We will focus on three current watches which represent the Guinand brand well:
The Guinand SFL (Steel-Flight-Lunette) flieger has a special bezel which conceals its special features under the satin surface. Clear edges show how this bezel is produced – by milling (not punching), made of stainless steel in Germany, fitted with 2 invisible screwed stainless steel parts and a special spring element mounted on the watch case. The SFL bezel can be turned in both directions, allowing short-term stops up to 60 minutes without starting the chronograph.
Guinand 40.50.01 Klassik
Series 40 is the classic among modern flieger chronographs. Today, as in the past, it is known for its optimum legibility, robust design and good ergonomics. The 40.50.01 Klassik has a new housing with side protection of the crown and the classic “needle” hands for chronograph legibility. The Valjoux movement with Glucydur balance will become a standard from October onwards.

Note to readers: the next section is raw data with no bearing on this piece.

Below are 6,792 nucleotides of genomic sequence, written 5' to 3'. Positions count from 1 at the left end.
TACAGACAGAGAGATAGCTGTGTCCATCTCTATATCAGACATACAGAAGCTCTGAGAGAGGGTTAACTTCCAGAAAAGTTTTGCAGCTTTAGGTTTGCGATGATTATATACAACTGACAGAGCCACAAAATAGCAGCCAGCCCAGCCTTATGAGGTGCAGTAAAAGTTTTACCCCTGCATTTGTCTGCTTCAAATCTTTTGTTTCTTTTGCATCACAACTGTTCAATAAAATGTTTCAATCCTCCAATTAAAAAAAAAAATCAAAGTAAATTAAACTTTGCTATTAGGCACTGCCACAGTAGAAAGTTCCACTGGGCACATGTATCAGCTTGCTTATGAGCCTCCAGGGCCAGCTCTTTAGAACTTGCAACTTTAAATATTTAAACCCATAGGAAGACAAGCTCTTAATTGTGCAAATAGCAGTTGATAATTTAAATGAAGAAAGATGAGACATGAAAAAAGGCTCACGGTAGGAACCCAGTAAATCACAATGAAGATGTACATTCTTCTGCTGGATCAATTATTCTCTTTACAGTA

Guinand 40.50.04 Klassik
The Duograph-Chrono Klassik is a bi-compax chronograph with 2 stop totalizers together with the central stop second which measures up to 12 hours. For the first time for the FAZ-and- Guinand-model Duograph Chrono Klassik combines the historically inspired hour numerals with straight-forward minute divisions and large stop counter. The tip of the seconds hand is coated with blue color by hand. The 0-minute reference on the black flying bezel is designed with a blue luminous mass and covered by a sapphire crystal. The Duo-Chrono Classic is equipped with a Valjoux chronograph movement using Glucydur balance.
Direct to Consumer
Guinand sells watches directly to the consumers on their online shop, or in their Rödelheim showroom. We would highly recommend visiting their modern showroom if you are visiting Frankfurt.
Photo Credit: Guinand and Helmut Sinn